Dr. Ali Mirza

Postdoctoral fellow

I work on the history and philosophy of paleontology & ichnology, along with their interaction with studies of living organisms. More specifically, I look at the development of “fossil psychology” over the past two centuries, tracking how thinking about the minds, habits, and behaviors of ancient animals has helped scientists understand the morphology, ecology, and evolutionary trends exhibited by animal life on Earth. One example is how Edward Hitchcock’s studies of fossil footprints influenced Charles Darwin’s theory of evolution in the early 19th century. Another is how contemporary research on modern burrows is commonly, and unexpectedly, guided by fossil research. From such case studies, I not only attempt to determine how scientists adapt methods to answer difficult problems about the deep past but also help identify and revive forgotten methods that may be suitable for contemporary application. 

Postdoctoral Supervisors: Dr. Gabriela Mángano and Dr. Luis Buatois

Doctoral Thesis: Living in Stone: The History and Philosophy of Behavior, Morphology, and Traces in the Fossil Record

Degrees: Ph.D. History and Philosophy of Science (Indiana University Bloomington); M.A. Philosophy (University of South Florida); B.S. Industrial Engineering (University of South Florida)


Winsberg, Eric, and Ali Mirza. “Considerations from the philosophy of simulation.” The Routledge Handbook of Scientific Realism (2017): 250-260

Mirza, Ali. “Of chimeras, harmony, and kintsugi:  towards a historicist epistemology of paleontological reconstruction, theory-change, and exploring heuristics,” Perspectives on Science 30, 4 (2022): 657-695

Dr. Maximiliano Paz

Postdoctoral fellow


I completed my Licenciatura degree with an orientation in Geology of Hydrocarbons at Universidad Nacional de Río Negro, Argentina. My Ph.G. involved the sedimentological, ichnological, and geochemical analysis of the Vaca Muerta Formation black shales of Argentina, with a focus on understanding bottom water oxygenation levels. My interests are in ichnology applied to sedimentary environment analysis, fine-grained sedimentology, and geochemical redox proxies.

Doctoral thesis: Ichnology, sedimentary facies, sequence stratigraphy, and geochemistry of black shales from the Upper Jurassic – Lower Cretaceous Vaca Muerta Formation, Neuquén Basin, Argentina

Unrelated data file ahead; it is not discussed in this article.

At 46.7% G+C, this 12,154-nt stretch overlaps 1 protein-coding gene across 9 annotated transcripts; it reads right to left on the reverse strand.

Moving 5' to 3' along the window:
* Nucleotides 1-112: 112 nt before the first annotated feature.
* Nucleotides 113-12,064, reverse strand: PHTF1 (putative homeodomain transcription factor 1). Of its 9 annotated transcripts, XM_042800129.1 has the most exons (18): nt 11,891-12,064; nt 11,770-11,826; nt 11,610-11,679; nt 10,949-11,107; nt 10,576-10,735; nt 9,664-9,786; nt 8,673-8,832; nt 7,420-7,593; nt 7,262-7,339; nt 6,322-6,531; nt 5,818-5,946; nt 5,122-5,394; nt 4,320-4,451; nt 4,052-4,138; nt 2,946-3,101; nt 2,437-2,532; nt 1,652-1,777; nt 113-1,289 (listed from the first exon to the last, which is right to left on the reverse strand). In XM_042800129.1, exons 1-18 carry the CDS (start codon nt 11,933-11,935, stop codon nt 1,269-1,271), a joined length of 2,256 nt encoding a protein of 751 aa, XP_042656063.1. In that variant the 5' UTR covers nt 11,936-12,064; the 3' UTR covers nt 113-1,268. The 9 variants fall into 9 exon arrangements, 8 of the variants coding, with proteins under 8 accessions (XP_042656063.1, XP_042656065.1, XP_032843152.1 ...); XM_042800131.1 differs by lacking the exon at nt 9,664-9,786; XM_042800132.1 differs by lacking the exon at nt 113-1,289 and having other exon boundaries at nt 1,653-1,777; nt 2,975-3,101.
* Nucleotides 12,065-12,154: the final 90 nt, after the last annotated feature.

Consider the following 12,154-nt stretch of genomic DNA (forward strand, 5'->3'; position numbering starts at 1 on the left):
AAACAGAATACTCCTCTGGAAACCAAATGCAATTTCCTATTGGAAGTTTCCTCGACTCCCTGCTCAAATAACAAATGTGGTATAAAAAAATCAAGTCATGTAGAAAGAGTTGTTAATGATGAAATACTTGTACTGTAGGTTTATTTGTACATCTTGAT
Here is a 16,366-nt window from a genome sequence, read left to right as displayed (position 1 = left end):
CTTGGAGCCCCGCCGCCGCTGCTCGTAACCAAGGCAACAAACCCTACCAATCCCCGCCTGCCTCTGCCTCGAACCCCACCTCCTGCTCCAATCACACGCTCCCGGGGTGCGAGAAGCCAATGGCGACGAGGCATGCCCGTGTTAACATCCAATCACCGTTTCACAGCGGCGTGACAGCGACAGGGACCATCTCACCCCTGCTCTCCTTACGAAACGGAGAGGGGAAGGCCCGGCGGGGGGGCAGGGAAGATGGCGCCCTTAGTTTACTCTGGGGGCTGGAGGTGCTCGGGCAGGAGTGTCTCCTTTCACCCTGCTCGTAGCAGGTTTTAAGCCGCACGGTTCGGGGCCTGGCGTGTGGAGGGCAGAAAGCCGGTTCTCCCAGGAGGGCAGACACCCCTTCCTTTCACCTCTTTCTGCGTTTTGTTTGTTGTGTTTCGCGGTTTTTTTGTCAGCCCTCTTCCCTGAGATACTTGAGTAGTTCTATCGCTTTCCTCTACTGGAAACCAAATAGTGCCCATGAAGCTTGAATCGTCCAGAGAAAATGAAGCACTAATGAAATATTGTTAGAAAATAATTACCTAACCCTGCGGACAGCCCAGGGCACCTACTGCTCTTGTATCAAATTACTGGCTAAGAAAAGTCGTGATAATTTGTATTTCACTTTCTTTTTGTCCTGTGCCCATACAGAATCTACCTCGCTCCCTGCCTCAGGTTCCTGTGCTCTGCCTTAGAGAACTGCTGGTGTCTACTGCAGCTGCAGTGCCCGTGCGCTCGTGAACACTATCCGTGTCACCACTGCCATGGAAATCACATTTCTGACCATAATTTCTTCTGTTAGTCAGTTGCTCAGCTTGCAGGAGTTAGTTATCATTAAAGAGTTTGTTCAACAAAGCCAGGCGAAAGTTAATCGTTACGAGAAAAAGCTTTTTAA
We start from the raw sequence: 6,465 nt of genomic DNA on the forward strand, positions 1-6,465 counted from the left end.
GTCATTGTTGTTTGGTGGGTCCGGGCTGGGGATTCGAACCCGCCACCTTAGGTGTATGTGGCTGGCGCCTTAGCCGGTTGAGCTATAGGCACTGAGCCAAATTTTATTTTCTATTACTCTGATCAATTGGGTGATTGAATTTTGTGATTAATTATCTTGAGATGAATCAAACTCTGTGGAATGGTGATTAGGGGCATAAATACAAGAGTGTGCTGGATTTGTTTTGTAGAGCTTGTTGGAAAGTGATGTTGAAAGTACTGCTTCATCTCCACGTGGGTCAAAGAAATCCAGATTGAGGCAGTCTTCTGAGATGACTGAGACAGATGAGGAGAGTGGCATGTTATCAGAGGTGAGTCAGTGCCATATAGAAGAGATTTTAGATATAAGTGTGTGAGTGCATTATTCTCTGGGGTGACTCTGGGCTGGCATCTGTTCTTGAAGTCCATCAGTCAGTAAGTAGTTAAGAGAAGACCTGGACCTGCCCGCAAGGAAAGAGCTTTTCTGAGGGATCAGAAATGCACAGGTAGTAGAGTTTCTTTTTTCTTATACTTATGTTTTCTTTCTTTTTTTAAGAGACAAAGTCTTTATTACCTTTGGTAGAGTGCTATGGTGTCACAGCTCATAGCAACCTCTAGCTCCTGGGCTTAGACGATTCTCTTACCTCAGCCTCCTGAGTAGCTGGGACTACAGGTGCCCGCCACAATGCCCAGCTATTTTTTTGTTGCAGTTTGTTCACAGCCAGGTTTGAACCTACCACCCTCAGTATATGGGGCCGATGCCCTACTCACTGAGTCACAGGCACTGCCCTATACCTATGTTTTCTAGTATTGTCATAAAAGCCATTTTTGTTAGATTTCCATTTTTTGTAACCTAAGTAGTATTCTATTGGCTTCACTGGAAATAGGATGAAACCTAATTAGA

Postdoctoral supervisors: Dr. Gabriela Mángano and Dr. Luis Buatois


Paz, M., Buatois, L.A., Mángano, M.G., Desjardins, P.R., Rodríguez, M.N., Ponce, J.J., Minisini, D., Tomassini, F.G., Pereira, E., Carmona, N.B. and Fantín, M., 2023. Basin circulation affecting sediment partitioning in a fine-grained carbonate–siliciclastic, subaqueous clinoform: the Upper Jurassic–Lower Cretaceous Vaca Muerta Formation, Neuquén Basin, Argentina. Journal of the Geological Society180(2).

Paz, M., Mángano, M.G., Buatois, L.A., Desjardins, P.R., Notta, R., Tomassini, F.G. and Carmona, N.B., 2022. Ichnology of muddy shallow-water contourites from the upper Jurassic–lower Cretaceous Vaca Muerta Formation, Argentina: implications for trace-fossil models. Palaios37(5), pp.201-218.

Paz, M., Ponce, J.J., Buatois, L.A., Mángano, M.G., Carmona, N.B. and Pereira, E. (submitted). Bottomset and foreset sedimentary processes in the mixed carbonate-siliciclastic Upper Jurassic Vaca Muerta Formation, Picún Leufú area, Argentina. Sedimentology.

Dr. Anthony Shillito

Postdoctoral fellow

I work on the ichnological record of the initial colonization of land by invertebrates during the lower to middle Palaeozoic. Whilst my previous research has focussed on understanding the geography and mechanics of terrestrialization, my research in Saskatoon seeks to uncover the key driving forces behind this major evolutionary event. After finishing my undergraduate degree and MSci in Natural Sciences, focussing on geology, at Cambridge University in 2015, I remained there to complete my Ph.D. with Dr. Neil Davies, submitting my thesis in 2019. I then spent three years at the University of Oxford as a Junior Research Fellow working on the project: “The rise and impact of Earth’s earliest non-marine biomes: how fauna shaped the continents and how the continents shaped fauna”. I joined the Ichnoplanet family in October 2022 on a two-year Banting Postdoctoral Fellowship.

Postdoctoral Project: Environmental and ecological drivers for the initial colonization of the continents

Postdoctoral Supervisors: Dr. Luis Buatois and Dr. Gabriela Mángano

Degrees: Ph.D. Geology (St Catharine’s College, University of Cambridge); MSci, MA Natural Sciences, Geology (St Catharine’s College, University of Cambridge)

Doctoral Thesis: Understanding the theatre of terrestrialization: Silurian-Devonian sedimentary landscapes and continental ecosystems

Recent publications:

Shillito, A.P. & Davies, N.S. 2022. Grain size controlled the Siluro-Devonian colonization of non-marine substrates by infaunal invertebrates. Palaios, 37(12), 731-743.

Buatois, L.A., Davies, N.S., Gibling, M.R., Krapovickas, V., Labandeira, C.C., MacNaughton, R.B., Mángano, M.G., Minter, N.J. & Shillito, A.P. 2022. The invasion of the land in deep time: Integrating Paleozoic records of paleobiology, ichnology, sedimentology, and geomorphology. Integrative and Comparative Biology, 62(2), 297-331.

Davies, N.S., Garwood, R., McMahon, W.J., Schneider, J. & Shillito, A.P. 2022. The largest arthropod in Earth history: insights from newly discovered Arthropleura remains (Serpukhovian Stainmore Formation, Northumberland, England). Journal of the Geological Society, 179(3).